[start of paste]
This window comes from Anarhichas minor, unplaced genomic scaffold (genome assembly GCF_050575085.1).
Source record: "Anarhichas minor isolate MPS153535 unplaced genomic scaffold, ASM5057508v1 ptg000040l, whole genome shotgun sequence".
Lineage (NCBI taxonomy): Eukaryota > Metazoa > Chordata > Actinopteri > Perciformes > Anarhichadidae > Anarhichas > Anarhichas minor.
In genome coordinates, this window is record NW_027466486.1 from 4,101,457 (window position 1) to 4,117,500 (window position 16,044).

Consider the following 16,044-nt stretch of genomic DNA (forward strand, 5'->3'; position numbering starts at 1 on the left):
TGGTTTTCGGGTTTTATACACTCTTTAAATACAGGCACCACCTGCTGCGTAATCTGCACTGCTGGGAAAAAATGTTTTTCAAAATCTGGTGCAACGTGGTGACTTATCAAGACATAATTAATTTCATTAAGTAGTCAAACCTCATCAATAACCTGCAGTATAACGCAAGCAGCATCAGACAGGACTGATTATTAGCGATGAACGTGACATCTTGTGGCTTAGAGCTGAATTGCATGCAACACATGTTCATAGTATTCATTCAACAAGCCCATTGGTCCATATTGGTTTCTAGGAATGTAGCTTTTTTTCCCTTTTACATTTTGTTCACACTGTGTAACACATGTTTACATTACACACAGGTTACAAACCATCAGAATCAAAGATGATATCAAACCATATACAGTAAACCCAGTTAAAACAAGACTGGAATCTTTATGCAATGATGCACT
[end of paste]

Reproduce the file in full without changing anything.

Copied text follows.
This window comes from Anarhichas minor, unplaced genomic scaffold (genome assembly GCF_050575085.1).
Source record: "Anarhichas minor isolate MPS153535 unplaced genomic scaffold, ASM5057508v1 ptg000040l, whole genome shotgun sequence".
Lineage (NCBI taxonomy): Eukaryota > Metazoa > Chordata > Actinopteri > Perciformes > Anarhichadidae > Anarhichas > Anarhichas minor.
In genome coordinates, this window is record NW_027466486.1 from 4,101,457 (window position 1) to 4,117,500 (window position 16,044).

Consider the following 16,044-nt stretch of genomic DNA (forward strand, 5'->3'; position numbering starts at 1 on the left):
TGGTTTTCGGGTTTTATACACTCTTTAAATACAGGCACCACCTGCTGCGTAATCTGCACTGCTGGGAAAAAATGTTTTTCAAAATCTGGTGCAACGTGGTGACTTATCAAGACATAATTAATTTCATTAAGTAGTCAAACCTCATCAATAACCTGCAGTATAACGCAAGCAGCATCAGACAGGACTGATTATTAGCGATGAACGTGACATCTTGTGGCTTAGAGCTGAATTGCATGCAACACATGTTCATAGTATTCATTCAACAAGCCCATTGGTCCATATTGGTTTCTAGGAATGTAGCTTTTTTTCCCTTTTACATTTTGTTCACACTGTGTAACACATGTTTACATTACACACAGGTTACAAACCATCAGAATCAAAGATGATATCAAACCATATACAGTAAACCCAGTTAAAACAAGACTGGAATCTTTATGCAATGATGCACT